How to Manage intensity
When I did my Sports Science degree back in the 90’s there was a lot of emphasis on improving endurance performance by finding and training at ‘lactate threshold’ (LT). In fact, my undergrad dissertation was on developing a ramp test protocol for determining LT in rowers.
As a masters athlete, my learning journey started in a fresh direction. The increase in popularity and quality of podcasts was a big part of it. I was training increasingly on the turbo trainer because of time restrictions and music didn’t do it for me after a while. That’s when I started listening to podcasts.
After a couple of years using Trainer Road I was stuck in a pattern of training, burning out, getting ill and repeat!! Very frustrating and led me to stagnate in my racing.
Of course, a new direction was needed. Thankfully, I made the best decision ever and started working with Joe Beer. Joe is an incredible coach who guided me through a winter of training and onto my best season ever.
So what changed?
The change came from the intensity distribution. Trainer Road used a huge amount of sweet spot and threshold training. My change to a polarised model wasn’t necessarily easy, but learning from Joe, his support and committing to the process the results soon started to build.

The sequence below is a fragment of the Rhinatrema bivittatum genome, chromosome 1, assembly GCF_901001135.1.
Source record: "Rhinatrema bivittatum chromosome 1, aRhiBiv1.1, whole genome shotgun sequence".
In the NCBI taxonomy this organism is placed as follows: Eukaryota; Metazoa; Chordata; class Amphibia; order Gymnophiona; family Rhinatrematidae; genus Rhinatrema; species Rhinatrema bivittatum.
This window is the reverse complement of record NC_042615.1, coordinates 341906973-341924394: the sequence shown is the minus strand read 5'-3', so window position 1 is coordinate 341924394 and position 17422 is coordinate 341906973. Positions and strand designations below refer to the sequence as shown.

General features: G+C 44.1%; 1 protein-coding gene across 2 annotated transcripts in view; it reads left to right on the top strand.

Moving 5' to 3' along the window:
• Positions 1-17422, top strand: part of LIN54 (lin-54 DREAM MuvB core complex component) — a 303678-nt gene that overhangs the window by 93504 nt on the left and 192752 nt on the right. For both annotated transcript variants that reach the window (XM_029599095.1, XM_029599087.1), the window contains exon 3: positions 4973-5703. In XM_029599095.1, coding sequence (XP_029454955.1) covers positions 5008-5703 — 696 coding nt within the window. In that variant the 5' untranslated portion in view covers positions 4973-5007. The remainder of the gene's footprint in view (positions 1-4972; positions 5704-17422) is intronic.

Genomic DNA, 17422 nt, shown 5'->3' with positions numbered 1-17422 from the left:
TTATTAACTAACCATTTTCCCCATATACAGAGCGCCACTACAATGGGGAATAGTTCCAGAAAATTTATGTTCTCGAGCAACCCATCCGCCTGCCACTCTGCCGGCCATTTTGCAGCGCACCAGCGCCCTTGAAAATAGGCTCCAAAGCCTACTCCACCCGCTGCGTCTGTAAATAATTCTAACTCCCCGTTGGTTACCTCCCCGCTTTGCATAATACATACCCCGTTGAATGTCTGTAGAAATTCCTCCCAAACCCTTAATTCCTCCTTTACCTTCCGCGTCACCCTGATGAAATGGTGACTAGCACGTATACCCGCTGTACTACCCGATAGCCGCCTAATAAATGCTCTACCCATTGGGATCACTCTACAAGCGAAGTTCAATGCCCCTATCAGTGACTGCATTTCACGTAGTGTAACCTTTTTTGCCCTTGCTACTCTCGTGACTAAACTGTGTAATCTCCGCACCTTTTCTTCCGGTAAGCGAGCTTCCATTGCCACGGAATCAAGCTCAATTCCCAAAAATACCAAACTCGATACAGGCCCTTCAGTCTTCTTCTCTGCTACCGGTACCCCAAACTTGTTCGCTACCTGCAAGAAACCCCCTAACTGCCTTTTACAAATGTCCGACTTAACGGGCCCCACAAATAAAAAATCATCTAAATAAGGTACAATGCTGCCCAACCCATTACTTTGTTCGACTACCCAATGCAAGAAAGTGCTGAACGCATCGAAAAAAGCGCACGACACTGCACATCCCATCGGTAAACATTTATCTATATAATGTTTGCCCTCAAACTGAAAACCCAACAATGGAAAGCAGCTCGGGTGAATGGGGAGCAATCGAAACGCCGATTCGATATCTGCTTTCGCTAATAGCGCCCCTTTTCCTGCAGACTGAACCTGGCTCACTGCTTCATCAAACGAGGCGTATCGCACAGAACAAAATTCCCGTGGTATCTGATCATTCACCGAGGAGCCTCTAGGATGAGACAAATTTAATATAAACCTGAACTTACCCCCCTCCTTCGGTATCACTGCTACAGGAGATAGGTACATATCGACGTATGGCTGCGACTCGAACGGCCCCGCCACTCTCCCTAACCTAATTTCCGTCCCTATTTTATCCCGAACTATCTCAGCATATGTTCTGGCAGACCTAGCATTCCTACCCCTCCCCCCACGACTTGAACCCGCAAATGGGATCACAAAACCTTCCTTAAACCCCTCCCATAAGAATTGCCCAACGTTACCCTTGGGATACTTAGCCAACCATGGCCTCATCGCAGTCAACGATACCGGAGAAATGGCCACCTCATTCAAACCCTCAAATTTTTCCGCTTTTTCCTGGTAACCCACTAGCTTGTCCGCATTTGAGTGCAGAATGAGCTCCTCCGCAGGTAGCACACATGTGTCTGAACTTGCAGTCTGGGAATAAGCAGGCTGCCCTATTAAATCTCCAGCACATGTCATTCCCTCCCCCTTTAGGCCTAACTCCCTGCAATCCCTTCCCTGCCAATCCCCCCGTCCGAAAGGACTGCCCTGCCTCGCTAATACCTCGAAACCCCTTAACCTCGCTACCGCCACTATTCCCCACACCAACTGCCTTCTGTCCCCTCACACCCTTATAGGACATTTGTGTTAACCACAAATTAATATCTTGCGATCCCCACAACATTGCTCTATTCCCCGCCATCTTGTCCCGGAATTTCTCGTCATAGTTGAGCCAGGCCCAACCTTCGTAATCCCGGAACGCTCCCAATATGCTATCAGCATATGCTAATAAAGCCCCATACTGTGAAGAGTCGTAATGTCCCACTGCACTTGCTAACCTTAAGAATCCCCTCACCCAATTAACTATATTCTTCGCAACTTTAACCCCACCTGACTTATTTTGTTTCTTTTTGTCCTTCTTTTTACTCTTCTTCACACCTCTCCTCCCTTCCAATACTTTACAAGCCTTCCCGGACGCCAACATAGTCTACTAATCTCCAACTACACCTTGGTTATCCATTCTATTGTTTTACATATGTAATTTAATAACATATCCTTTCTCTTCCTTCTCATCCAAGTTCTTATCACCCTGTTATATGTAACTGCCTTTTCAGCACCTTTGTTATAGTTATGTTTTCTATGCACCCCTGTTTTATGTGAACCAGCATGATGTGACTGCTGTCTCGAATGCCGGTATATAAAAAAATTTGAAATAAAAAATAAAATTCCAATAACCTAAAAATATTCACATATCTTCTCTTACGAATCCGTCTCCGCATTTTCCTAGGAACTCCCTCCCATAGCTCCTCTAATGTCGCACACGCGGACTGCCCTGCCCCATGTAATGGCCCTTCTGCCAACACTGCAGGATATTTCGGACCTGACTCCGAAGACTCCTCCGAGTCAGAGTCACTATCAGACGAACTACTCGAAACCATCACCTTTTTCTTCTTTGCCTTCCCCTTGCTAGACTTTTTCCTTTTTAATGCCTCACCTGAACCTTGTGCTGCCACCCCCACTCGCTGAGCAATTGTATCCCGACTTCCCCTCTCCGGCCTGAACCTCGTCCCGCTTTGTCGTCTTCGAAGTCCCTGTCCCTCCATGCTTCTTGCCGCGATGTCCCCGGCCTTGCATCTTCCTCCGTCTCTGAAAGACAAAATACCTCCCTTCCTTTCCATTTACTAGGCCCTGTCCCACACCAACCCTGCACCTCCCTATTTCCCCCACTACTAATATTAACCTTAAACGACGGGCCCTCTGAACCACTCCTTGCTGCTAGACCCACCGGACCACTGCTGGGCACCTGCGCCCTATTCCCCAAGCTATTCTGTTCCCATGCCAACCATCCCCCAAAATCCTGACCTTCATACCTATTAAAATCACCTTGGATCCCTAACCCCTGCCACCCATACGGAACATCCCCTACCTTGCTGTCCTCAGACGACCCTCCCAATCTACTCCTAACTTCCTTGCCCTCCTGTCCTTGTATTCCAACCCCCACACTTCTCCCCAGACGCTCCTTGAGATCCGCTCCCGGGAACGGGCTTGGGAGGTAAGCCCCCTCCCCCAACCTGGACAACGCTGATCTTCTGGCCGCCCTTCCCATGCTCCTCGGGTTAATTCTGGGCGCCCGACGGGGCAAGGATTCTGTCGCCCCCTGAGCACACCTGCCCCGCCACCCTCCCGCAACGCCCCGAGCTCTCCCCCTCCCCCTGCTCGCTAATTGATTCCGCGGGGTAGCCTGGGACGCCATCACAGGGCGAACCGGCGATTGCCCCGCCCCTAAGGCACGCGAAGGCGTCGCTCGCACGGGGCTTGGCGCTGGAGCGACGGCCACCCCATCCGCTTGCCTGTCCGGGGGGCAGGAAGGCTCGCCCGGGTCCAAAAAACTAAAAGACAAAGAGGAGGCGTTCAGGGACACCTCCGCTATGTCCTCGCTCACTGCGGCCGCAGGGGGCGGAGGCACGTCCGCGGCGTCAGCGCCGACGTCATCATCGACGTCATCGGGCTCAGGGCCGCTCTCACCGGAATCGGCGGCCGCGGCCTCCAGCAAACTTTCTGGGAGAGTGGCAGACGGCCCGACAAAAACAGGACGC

I think the learning was a crucial part of the process for me. Helped me to commit to the process. Reading and listening to Stephen Seiler was a big part of it.
People are so afraid to go easy, but the research is very clear, it works!! My intensity distribution ranged from 90-95% EASY training each week. Which works out to be about 8-9 hours easy with about 40-50 minutes on high-intensity intervals.
How do you set your intensity zones
The easiest way to get started is with Stephen Seilers 3 zone model. All you need to know is your maximum heart rate (MHR):
- Zone 1 = up to 78% of your MHR
- Zone 2 = Between 78-86% of MHR
- Zone 3 = Over 86% of MHR
Start by going out easy and monitoring your HR. If it’s an easy day you should stay in Zone 1 the whole time (a few seconds above here and there won’t matter…but don’t con yourself…stay in Z1).
On hard days do your intervals targeting the competition you are doing or the metabolic system you are trying to improve.
It’s actually very easy…the hard bit is staying disciplined. If it’s a Z1 day, don’t go for a KOM!! Don’t chase down that rider who just overtook you…BE DISCIPLINED!!! Remember you have bigger fish to fry, race days are for racing…save it for then.
Endurance performance comes primarily from frequent, consistent training. Frequent consistent training is best achieved with good control of your intensity distribution.
Get control of your intensity and good things will happen.